With the result of the change in the art style, will that in turn change things like collision, how animations run, and other effects?
Yeah, definitely. With the change in the art style came a change in the body size and proportion of the players. And that's going to allow us to fix up some things…not even fix is even the right word. It's more like making them play more like real baseball. So with the shape of the characters in the first game, for example, they had to slide into second base. They were bigger than real people, so they had to start sliding in unrealistic ways just so they had room to slide. That could feel – to a hardcore baseball fan – a little strange at times. And then there were some similar effects to the oddly proportioned characters in the first game. To have them jump for a ball and look athletic – because they were so big – they had to jump frankly too high. So we were having problems with things like, we need a certain number of line drives to land in the outfield, but with these infielders being so much bigger than real people and jumping so high, they're pulling all of these line drives out of the sky. Super Mega Baseball always has been and still will be about balance between fun and realism. It represents the sport well, but it's really important, ultimately, that it's just as fun as it can possibly be. But we are happy with the fact that the more normally proportioned characters will let the actual simulation of baseball unfold in a way that hardcore baseball fans will like, I think.

Is the game about replicating a core of real-life baseball stats in the backend, so that the home run numbers or on-base percentages, for instance, should be at a certain real-life level when people play the game?
Yeah, it's something that people who read about our game don't always understand. Even in the first game we tried to do that a lot. We really did try and base the gameplay, building it around statistics and percentages and stuff from real baseball. That was our model for how the simulation would unfold. And we did run into some challenges there like how big the players were and so on. We're going to try and take that a step further with the second game.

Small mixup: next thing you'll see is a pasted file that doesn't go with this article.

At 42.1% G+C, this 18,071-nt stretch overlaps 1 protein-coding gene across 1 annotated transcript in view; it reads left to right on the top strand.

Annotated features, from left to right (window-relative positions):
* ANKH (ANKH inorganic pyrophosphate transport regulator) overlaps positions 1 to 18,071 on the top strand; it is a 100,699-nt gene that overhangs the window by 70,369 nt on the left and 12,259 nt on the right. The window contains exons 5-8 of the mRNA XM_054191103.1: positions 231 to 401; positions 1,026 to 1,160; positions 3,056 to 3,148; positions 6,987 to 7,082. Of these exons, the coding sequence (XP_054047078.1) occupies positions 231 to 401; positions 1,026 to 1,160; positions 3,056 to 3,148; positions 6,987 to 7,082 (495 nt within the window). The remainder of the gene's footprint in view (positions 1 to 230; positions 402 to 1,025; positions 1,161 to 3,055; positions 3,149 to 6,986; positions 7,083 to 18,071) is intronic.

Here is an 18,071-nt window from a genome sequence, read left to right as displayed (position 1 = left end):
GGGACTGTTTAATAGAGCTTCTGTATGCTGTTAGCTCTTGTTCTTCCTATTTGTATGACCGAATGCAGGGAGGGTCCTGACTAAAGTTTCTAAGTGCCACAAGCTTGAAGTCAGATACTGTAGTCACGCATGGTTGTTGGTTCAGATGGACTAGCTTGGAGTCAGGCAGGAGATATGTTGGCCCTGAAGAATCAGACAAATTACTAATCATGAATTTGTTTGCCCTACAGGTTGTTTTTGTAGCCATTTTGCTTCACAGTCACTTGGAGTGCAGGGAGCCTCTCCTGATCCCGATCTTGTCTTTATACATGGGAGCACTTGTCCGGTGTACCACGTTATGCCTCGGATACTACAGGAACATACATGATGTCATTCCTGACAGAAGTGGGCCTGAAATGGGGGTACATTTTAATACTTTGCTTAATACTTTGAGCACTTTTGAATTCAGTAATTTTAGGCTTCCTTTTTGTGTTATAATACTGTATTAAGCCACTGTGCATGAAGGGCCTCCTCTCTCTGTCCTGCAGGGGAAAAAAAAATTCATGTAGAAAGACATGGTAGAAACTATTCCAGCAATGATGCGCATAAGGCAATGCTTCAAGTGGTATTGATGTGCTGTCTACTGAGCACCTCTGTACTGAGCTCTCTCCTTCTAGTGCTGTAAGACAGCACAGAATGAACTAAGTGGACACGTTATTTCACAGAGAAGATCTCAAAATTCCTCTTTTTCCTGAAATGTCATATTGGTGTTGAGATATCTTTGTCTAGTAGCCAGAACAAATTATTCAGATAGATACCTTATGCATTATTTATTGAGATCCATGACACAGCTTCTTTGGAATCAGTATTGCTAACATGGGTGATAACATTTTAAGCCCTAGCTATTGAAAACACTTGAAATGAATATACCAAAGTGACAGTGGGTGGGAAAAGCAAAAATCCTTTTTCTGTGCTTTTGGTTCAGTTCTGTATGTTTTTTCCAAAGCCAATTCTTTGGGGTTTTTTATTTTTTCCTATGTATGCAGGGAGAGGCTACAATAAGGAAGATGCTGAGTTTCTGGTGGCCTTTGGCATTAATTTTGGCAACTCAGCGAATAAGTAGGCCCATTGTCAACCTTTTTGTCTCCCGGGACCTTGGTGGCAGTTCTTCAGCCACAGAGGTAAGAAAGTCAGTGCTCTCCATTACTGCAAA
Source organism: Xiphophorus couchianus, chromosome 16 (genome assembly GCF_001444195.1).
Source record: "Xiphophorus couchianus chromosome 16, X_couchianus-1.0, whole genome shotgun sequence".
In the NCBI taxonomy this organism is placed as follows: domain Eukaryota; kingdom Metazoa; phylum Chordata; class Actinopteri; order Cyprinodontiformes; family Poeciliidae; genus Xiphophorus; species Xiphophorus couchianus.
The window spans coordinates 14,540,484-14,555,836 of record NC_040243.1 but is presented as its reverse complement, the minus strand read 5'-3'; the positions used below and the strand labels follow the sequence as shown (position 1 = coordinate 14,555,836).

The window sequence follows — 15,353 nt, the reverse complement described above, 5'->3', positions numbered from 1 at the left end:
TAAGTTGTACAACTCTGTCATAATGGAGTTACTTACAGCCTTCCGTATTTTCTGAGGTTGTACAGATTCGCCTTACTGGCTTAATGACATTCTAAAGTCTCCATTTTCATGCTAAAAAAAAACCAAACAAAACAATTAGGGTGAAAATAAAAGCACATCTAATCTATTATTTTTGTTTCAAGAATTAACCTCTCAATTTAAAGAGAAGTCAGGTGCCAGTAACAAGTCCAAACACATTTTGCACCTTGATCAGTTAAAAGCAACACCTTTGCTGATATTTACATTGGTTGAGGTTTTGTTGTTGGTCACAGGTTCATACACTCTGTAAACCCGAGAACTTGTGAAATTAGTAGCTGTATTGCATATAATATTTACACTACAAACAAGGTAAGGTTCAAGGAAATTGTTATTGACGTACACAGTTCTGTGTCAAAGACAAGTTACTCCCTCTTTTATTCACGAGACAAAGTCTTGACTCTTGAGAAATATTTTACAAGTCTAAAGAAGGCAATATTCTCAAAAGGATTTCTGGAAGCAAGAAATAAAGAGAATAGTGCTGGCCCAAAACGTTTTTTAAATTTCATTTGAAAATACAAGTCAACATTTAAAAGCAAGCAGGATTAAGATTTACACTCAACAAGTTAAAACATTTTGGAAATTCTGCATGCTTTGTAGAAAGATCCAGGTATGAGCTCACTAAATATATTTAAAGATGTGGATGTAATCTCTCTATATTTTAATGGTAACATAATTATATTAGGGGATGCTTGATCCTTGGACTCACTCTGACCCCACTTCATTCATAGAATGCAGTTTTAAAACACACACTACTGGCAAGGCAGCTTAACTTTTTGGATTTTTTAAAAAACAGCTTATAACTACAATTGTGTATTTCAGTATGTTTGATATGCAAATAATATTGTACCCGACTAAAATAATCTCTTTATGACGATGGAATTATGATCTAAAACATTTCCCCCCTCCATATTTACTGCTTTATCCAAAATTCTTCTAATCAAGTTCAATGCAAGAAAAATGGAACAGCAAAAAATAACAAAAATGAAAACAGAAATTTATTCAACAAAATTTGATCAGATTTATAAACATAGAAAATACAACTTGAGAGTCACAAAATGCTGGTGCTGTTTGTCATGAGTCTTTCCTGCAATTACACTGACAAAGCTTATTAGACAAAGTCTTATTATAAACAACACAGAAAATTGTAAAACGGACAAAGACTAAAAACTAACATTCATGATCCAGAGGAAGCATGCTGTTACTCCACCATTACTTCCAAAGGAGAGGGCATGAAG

A lot of people talk about Super Mega Baseball as an arcade game, but in some ways it's an arcade game, and other ways it isn't. It tries to simulate the sport entirely realistically, but where it gets arcade is more in the controls, the pacing of the gameplay, and the fact that it doesn't ask you to have to do things like remember to warm up your pitchers. It's maybe light on some of those management elements, but when it comes down to playing the game, all of that stuff is built around being as true to the sport as possible.

Can you talk about some of the new animations in the game, and will you have the silly animations from the first game?
We're definitely going to have a handful of new animations in there. Things like new batting stances. The players did have different batting stances and pitching windups in the first game, but…what we want to do with this game is make them a lot more distinctive, where our users are much more likely to notice that the stances are different and remember a batter just as soon as you see that stance. "Oh no, it's him." So we're going forward on a lot more distinction between the different batting stances and pitching windups in the game this time. We're also confident enough to say there will be a bunch of new throwing animations as well. Some more situational animations…and in general we're going to work on fielding quite a bit. Just having fielding feel a little bit smoother and a slightly better connection between what the user is doing with the controls and what they are seeing happen on the field.

What's your overall approach to the series' launch schedule, such as if it's a yearly franchise?
We think about that sometimes, and usually those conversations wrap up with, "Let's get back to focusing on what we're trying to do right now." We didn't know what we were going to do after SMB 1, that was sort of a wait and see thing. That's still probably the best way to describe where we're at now, but we're hoping with some of the changes we've made we'll expand the audience of SMB a little bit. And frankly, there was just a whole bunch of stuff…[SMB 1] didn't feel done yet. After 1 there was a whole bunch of things we really, really wanted in there. And we'll be able to get most of those in this time around.

Where it goes from there… I'd say there's a pretty good chance we'll stay in sports. We get a lot of people asking us to do other sports, and that certainly would be a lot of fun, but it'll be hard not to work on baseball, too.